I first ran into The Prisoner in Starlog magazine.  Don’t worry if the name means nothing to you, it’s a Gen-X thing. And if it does mean something to you then you already understand my adolescent eagerness to give this old TV series a shot when it was announced that The Prisoner would be shortly rerunning on PBS.  I started scanning TV Guide, (again you have to be Gen X or older to understand that referent in fullness).  I discovered it had already been broadcasting for a few weeks, but I tuned into the next episode up called Free For All.

Confusing?  You bet!  Which doesn’t change the fact that it is a fantastic entry point for the Prisoner and his world of The Village. The premise of that episode was that the Village was going to have an election for the office of Number 2… 

And I’ve already lost those of you who’ve never seen it.  In fairness to you, it’s pretty easy to get lost when have actually seen every episode of The Prisoner and you actually know what the hell is going on, let alone having some random blogger describe it to you.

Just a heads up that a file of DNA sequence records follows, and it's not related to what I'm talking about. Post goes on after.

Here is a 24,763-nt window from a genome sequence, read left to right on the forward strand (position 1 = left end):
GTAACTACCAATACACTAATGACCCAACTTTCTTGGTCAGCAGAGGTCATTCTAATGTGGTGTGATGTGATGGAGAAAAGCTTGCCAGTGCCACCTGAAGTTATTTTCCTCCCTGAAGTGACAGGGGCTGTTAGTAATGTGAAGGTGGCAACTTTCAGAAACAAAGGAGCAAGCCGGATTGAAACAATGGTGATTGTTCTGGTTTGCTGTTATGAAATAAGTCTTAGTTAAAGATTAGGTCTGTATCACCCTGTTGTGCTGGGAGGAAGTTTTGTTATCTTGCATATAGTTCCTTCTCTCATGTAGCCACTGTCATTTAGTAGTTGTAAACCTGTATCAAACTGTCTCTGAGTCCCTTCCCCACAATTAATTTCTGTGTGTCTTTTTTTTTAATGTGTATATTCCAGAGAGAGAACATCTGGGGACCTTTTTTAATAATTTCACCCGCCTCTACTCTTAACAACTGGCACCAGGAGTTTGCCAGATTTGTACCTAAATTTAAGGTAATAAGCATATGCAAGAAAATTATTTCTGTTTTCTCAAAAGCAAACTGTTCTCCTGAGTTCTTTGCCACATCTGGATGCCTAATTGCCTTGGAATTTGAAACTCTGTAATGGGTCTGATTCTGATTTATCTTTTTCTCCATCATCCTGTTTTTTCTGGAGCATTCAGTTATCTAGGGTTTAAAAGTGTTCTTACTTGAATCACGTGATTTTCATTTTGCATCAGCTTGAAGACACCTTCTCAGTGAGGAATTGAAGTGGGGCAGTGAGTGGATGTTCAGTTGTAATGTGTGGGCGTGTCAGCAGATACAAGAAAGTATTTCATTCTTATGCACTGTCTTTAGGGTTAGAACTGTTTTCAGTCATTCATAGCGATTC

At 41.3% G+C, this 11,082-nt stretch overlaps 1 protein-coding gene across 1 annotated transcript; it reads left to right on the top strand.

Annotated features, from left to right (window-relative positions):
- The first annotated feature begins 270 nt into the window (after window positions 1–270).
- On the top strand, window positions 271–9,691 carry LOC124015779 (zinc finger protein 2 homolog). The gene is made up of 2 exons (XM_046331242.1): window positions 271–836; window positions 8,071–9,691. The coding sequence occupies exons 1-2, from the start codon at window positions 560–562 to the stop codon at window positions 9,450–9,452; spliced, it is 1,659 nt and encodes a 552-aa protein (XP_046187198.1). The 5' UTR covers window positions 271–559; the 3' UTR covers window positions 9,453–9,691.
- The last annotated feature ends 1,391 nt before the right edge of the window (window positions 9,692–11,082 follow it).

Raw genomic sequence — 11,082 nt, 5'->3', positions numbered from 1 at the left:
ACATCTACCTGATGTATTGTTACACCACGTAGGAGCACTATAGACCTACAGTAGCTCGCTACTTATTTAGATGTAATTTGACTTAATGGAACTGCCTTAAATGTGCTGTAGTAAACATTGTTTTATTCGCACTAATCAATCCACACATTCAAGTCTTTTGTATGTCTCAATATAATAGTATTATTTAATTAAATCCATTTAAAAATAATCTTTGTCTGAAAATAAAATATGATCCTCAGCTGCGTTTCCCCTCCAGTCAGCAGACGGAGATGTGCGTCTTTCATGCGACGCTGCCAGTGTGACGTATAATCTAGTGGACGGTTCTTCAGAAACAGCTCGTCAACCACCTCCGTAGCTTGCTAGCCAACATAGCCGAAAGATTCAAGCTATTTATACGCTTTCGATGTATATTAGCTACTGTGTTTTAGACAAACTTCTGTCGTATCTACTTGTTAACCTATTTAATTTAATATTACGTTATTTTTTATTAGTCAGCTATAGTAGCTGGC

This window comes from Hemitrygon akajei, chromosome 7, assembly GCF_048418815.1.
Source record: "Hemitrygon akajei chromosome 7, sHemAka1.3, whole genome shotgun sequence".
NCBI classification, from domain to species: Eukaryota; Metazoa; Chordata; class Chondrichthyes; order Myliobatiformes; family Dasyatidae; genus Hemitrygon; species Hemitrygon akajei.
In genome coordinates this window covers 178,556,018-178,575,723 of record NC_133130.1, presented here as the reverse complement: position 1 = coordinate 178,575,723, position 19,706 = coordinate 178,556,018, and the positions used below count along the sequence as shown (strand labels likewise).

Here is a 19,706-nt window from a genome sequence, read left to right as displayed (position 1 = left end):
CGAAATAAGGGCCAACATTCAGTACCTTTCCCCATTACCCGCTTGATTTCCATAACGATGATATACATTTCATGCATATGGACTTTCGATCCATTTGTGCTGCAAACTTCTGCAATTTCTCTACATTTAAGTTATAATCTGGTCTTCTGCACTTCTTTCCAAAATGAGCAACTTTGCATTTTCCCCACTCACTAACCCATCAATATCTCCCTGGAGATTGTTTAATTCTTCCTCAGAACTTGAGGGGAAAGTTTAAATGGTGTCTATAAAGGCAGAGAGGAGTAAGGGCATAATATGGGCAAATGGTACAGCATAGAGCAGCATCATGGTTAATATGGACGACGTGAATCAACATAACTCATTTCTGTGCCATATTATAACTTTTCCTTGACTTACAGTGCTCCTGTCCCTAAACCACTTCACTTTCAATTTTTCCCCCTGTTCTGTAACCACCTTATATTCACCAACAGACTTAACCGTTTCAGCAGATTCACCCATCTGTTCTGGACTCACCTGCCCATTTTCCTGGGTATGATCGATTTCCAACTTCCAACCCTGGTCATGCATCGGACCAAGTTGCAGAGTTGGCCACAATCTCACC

We will have to go back a bit. 

Patrick Joseph McGoohan was born in 1928 in New York City to Irish emigrants who picked the wrong damn year to emigrate. Since there was absolutely no work to be found in New York after the Crash his parents returned home to Ireland. When Patrick was eight his parents moved to Sheffield, England.   There is a fairly substantial Irish community in Sheffield dating from the Potato Famine. Patrick attended St. Vincent’s School, De La Salle College (junior high school you’re an American), and Ratcliffe College (high school).  These were all Catholic schools, and McGoohan remained devout all his life. Like any good British schoolboy in the Thirties, he was beaten severely for the slightest infraction to include being beaten for having been beaten too often. McGoohan excelled at mathematics and boxing.